Blur drummer Dave Rowntree on the 'bucketlist' Wembley Stadium comeback gig that was 'hard to turn down'
Blur drummer Dave Rowntree has told Sky News that playing Wembley Stadium is a "bucketlist" dream that was "hard to turn down".
Speaking shortly after the Britpop band made the announcement that they will play a one-off UK show at the venue in 2023, the musician revealed that organising the gig had gone "right up to the wire".
Taking place in July, the show will bring Rowntree back together with his Blur bandmates Damon Albarn, Graham Coxon and Alex James for their first headline performance since 2015 - and their first ever gig at the England football team's home.
Rowntree said the show has been a long time in the making.
"Turns out it's incredibly difficult to arrange something like this, you know, the technical resources, the staff, the places to play. All of these things are in very, very short supply.
"So it went right up to the wire, but it's very hard to turn something like that down.
"We're a band that's done almost everything it's possible to do... what an iconic place, what an iconic venue. It's just incredibly exciting."
Rowntree, who is also a former Labour councillor, said that while Blur played Wembley Arena back in the day, Wembley Stadium - which has a capacity of around 90,000 - would be a first.
"It's one of these iconic places that are secretly up on your bucketlist, even though you pretend they're not," he said, adding: "I sincerely hope we are a band that can fill a stadium like that. I don't want there to be four people and a dog."
The Battle of Britpop
Blur rose to fame in the 1990s, releasing debut album Leisure in 1991 followed by Modern Life Is Rubbish in 1993, before really breaking through with third album Parklife in 1994.
Featuring singles including Girls & Boys, End Of A Century and the titular Parklife, it was the first in a series of five successive number one albums and a string of hit singles - including Country House, Charmless Man, Beetlebum, Song 2, Tender and Coffee & TV - which helped shape British music in that decade.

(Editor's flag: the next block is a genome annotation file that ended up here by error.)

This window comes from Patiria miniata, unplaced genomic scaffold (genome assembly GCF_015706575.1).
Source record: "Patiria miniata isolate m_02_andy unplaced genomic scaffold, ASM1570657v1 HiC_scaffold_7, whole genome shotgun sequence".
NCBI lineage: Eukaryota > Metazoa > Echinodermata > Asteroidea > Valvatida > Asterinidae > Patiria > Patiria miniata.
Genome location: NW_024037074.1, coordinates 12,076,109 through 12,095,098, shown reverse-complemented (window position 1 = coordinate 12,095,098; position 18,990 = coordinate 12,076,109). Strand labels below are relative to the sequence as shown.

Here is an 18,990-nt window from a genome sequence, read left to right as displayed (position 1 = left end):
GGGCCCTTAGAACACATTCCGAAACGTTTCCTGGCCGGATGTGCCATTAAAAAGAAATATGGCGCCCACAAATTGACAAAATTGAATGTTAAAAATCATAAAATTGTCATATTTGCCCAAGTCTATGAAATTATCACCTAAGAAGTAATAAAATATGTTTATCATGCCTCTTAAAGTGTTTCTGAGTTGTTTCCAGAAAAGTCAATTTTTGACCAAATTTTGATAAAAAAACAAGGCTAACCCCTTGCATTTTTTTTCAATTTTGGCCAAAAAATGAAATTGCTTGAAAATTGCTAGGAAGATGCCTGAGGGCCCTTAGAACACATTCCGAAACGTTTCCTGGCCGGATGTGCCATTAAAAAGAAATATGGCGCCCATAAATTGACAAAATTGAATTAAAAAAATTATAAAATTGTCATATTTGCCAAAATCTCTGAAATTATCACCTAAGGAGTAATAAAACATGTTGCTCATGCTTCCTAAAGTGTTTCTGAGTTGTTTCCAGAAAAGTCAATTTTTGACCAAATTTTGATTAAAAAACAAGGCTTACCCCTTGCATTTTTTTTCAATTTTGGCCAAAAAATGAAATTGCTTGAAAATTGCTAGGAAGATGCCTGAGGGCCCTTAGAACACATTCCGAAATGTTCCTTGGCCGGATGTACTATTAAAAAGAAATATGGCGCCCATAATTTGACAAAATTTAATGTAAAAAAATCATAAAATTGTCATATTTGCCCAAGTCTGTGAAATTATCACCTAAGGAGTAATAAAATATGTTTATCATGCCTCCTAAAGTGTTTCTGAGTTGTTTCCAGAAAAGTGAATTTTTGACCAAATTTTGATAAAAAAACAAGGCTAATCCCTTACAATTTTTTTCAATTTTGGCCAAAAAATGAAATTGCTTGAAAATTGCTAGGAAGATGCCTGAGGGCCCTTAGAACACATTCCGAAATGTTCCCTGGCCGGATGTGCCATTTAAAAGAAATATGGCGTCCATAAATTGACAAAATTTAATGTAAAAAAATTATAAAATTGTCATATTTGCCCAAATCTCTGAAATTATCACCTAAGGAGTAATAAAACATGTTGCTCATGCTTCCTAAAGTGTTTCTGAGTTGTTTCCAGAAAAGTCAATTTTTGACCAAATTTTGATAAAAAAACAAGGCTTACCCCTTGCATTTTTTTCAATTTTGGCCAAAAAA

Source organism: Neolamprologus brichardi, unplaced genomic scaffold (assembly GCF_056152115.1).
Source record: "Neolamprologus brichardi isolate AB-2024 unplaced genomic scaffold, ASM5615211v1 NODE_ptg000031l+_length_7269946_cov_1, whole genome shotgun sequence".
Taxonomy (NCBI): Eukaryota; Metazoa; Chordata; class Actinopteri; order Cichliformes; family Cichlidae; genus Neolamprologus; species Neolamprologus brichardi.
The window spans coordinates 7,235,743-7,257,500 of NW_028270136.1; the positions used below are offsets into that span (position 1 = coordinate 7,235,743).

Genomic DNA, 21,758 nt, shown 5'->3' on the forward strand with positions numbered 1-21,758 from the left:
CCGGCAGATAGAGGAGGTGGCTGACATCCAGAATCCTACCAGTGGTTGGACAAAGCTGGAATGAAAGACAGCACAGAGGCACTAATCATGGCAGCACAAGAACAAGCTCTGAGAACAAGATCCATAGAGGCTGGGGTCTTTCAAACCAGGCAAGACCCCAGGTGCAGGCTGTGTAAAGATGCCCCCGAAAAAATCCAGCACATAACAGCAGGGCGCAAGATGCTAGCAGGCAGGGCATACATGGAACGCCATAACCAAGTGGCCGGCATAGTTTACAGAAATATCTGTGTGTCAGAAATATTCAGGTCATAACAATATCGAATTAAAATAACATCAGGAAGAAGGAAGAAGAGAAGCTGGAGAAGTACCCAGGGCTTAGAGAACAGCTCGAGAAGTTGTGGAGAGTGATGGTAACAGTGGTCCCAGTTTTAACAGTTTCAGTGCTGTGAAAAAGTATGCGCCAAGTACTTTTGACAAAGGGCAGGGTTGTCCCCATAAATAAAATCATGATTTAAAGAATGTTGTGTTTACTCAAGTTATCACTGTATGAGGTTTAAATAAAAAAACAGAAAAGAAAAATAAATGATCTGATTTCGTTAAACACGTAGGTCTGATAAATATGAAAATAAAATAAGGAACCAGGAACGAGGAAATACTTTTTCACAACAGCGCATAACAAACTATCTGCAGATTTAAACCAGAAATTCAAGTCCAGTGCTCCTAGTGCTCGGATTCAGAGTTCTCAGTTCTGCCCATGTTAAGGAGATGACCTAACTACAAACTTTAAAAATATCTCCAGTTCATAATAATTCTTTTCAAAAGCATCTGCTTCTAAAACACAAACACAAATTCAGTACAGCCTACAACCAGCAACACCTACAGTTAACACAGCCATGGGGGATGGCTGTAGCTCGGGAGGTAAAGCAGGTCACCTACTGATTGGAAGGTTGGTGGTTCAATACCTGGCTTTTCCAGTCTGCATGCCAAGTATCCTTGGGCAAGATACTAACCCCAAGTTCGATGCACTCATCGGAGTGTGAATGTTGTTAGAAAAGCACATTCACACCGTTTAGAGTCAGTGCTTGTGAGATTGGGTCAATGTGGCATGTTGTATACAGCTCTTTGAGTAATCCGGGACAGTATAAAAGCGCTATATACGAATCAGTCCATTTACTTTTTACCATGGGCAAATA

In 1995, the release of Country House on the same day as Roll With It, by rivals Oasis, spawned the "Battle of Britpop" - with Blur winning that first round as they claimed the number one spot in the UK charts.
More than 30 years since they formed, Rowntree joked that Blur are now "kind of embarrassing granddads" in music but said he was looking forward to playing the hits once again.
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"You only get to play for an hour and a half at these big shows so almost all of [that] is going to be full of songs that people won't let us out of the stadium if we don't play," he said. "But I think we'll try to squeeze a few surprises in there.
"I think once we didn't play Song 2 and the audience refused to go home. They felt short-changed."
Rowntree said that even after so many years, the nerves can still be there.
"The nerves these days come about half an hour before a show," he said. "I go from sort of relaxed, kind of sitting around reading a book, to suddenly sitting bolt upright a half an hour before [the] show, pacing the room and kind of suddenly going, 'Oh my God! What if I can't remember the songs?'"
And while he says the bandmates "don't go and hang around each other's houses every night like we used to", they are still good friends and support each other.
"Damon's always doing loads of interesting stuff. Alex has got a great festival we all troop out to every year, and Graham's got all kinds of stuff on the go as well.
"We all live in different areas of the country now, so it's really nice to see each other when we do hang out."
Fans can catch them hanging out at Wembley Stadium on Saturday 8 July, with artists including British rapper Slowthai, Mercury Prize nominee Self Esteem and London-based electro-pop duo Jockstrap also on the bill.
Tickets go on sale on Friday 18 November at 10am.